Say you’re on a weight loss plan and making progress. So you treat yourself to a heartier meal while you’re out with some friends. That’s a totally normal and healthy thing to do—reward should be part of a weight loss plan. But the next time you step onto the scale, the number you see could try to convince you otherwise.

“The scale plays a huge role in what we call ‘what the hell?’ weeks,” explains Born Fitness Head Coach B.J. Ward.  “People will retain water after an ‘off-plan’ meal, which tips the scale higher. Then they’ll have an emotional reaction.”

People wind up thinking that they aren’t making progress when really they’re just a little bloated. A similar effect can happen among people doing any type of carb cycling, Ward explains. You are going to weigh more after a high-carb day than a low-carb day. In either case, Ward says individual measurements aren’t what matters. The overall trend line is.

“Daily weigh-ins tends to produce mental static,” Bellati says. “Most people don’t know that a high sodium meal the night before can result in retention of 3 or 4 pounds (up to 2kg) of water the next morning, which most people mistake for true weight gain. They then enter an unhelpful and unnecessary spiral of frustration, guilt and self-blame.”


Scale weight is blind to what really matters. The final—and biggest—nail in the “should I sweat over what the scale says?” coffin is this: The scale can’t tell you what you’re really made of.

Plenty of people can step on a scale and hit a low number but be far from healthy. There’s even a term for it: “skinny fat.” On the flip side, the scale—and its derivative BMI—is prejudiced against people who carry more muscle. Which is why BMI will tell you that every player on the Denver Broncos is overweight or obese, even though our own eyes can tell us that Von Miller is friggin’ jacked.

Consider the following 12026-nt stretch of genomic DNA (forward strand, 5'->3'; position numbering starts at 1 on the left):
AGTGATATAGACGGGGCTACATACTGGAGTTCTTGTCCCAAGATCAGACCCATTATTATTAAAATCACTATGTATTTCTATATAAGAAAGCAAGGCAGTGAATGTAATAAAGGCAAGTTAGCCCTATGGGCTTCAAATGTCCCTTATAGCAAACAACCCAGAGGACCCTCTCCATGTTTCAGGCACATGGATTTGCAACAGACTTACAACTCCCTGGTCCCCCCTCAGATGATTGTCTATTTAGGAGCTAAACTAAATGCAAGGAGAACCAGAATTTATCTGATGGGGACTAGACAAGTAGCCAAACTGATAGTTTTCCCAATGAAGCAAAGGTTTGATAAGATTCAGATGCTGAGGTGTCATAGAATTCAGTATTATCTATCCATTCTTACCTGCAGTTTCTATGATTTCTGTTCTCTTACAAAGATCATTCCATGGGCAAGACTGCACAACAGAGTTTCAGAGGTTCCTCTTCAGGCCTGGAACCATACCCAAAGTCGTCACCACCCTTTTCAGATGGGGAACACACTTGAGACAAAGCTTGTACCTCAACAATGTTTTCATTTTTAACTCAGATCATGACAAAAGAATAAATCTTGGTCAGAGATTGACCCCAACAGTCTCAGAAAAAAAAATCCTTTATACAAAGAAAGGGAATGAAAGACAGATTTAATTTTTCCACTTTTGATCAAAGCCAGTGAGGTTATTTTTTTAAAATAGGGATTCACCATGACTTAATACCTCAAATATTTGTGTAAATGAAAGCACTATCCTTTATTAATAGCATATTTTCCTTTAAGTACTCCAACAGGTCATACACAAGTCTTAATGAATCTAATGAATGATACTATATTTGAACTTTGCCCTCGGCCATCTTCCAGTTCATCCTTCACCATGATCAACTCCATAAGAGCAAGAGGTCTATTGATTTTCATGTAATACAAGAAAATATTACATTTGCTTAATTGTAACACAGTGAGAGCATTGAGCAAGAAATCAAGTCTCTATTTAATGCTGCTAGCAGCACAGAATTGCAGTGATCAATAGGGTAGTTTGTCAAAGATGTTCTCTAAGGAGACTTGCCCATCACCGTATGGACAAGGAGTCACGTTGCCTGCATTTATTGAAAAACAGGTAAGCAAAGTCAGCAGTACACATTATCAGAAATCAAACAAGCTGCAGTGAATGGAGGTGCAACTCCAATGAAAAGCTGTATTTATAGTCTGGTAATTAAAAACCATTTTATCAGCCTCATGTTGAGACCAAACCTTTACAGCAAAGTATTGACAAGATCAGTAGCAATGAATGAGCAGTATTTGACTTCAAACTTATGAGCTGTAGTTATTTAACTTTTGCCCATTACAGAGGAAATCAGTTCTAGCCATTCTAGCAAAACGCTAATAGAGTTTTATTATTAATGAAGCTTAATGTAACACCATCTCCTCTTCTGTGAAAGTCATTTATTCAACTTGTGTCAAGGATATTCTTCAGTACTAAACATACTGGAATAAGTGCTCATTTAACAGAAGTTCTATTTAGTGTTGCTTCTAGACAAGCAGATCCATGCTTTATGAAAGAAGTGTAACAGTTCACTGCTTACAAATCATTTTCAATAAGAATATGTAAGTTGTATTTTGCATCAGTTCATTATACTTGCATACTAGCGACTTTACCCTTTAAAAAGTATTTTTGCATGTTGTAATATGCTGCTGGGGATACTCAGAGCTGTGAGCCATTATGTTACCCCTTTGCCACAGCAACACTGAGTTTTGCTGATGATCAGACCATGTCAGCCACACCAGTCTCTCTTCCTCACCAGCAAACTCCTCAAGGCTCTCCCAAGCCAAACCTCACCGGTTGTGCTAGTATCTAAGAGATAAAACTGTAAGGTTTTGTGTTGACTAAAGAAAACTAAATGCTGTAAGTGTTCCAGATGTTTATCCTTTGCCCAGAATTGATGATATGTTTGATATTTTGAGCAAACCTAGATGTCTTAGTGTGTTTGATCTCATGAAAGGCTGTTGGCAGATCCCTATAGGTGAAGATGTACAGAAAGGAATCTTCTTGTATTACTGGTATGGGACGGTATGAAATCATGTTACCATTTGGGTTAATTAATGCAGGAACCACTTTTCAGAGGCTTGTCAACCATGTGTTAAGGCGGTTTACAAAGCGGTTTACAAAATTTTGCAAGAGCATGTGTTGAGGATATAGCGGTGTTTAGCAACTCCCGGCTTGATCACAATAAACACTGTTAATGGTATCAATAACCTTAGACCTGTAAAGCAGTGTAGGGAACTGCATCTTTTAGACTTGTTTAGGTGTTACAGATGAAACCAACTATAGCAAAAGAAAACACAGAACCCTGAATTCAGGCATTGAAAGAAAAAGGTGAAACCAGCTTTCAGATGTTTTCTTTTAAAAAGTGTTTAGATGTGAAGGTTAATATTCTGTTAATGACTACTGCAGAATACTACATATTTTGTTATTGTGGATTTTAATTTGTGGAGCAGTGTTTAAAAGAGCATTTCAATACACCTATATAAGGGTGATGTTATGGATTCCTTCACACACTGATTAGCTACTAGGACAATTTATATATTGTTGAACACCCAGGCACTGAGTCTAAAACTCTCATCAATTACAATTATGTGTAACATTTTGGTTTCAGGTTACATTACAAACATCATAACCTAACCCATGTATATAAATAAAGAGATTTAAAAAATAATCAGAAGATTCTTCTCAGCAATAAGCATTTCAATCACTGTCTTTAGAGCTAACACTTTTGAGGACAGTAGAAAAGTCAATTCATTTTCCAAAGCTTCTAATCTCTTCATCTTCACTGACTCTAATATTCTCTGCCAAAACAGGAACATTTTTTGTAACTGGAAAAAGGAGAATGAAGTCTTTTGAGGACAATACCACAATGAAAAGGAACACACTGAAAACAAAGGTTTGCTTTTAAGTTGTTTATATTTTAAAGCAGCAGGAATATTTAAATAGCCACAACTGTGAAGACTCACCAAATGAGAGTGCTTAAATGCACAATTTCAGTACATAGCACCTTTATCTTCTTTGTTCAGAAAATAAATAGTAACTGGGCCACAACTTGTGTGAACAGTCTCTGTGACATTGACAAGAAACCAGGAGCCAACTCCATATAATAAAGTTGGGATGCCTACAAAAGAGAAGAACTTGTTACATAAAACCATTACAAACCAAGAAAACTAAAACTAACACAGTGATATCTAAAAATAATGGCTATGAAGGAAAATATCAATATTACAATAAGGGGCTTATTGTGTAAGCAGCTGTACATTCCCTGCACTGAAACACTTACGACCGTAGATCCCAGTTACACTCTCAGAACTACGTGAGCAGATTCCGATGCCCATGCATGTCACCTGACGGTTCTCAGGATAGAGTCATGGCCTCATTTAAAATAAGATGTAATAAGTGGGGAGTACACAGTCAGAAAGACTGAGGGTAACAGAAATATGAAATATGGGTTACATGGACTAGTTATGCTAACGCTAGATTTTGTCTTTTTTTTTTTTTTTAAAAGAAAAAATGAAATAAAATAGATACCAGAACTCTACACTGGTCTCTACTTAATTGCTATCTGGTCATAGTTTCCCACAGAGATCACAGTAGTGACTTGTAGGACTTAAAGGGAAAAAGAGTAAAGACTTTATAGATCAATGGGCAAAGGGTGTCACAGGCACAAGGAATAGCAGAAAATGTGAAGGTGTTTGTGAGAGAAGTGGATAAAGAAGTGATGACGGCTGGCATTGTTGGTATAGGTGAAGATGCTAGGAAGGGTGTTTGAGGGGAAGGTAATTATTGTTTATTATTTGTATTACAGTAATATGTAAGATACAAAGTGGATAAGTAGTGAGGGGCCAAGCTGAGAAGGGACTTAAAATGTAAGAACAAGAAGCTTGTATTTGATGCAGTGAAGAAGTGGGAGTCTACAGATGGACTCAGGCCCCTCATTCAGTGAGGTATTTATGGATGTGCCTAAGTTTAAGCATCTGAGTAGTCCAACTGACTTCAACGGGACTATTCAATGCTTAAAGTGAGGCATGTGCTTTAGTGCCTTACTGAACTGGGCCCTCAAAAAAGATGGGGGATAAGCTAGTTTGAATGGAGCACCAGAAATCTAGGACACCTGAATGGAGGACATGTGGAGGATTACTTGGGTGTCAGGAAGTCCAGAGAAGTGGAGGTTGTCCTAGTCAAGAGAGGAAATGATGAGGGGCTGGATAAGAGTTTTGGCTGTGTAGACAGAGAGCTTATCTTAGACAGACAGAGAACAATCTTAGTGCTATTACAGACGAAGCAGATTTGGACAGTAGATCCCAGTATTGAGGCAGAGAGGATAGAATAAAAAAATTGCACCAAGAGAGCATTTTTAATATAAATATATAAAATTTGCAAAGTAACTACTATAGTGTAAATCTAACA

Muscle and bone are denser than fat. Stronger people may weigh the exact same—or more than—fatter, weaker people. The stronger people aren’t worse off because they’re heavier. In fact, strength is connected to longevity. The raw number on the doesn’t tell you the body fat percentage of the person standing on top of it.

Two people might both weigh 180 pounds. One is 10% body fat. The other is 20%. The first will be lean and muscular. The second will be soft and more prone to a variety of health problems (because of the higher body fat percentage). But the scale doesn’t know or tell you the difference.

All of these reasons are why no good dietician or coach would ever suggest that you focus on scale weight alone. “I think of health as a 20-piece puzzle,” Bellatti says. “Scale weight is just one piece.”

Jessica Robertson, RD at Indianapolis Fitness and Sports Training, agrees. “Weight is one tool, but never something that I focus on or set specific goals around.”

Winning the Battle of the Scale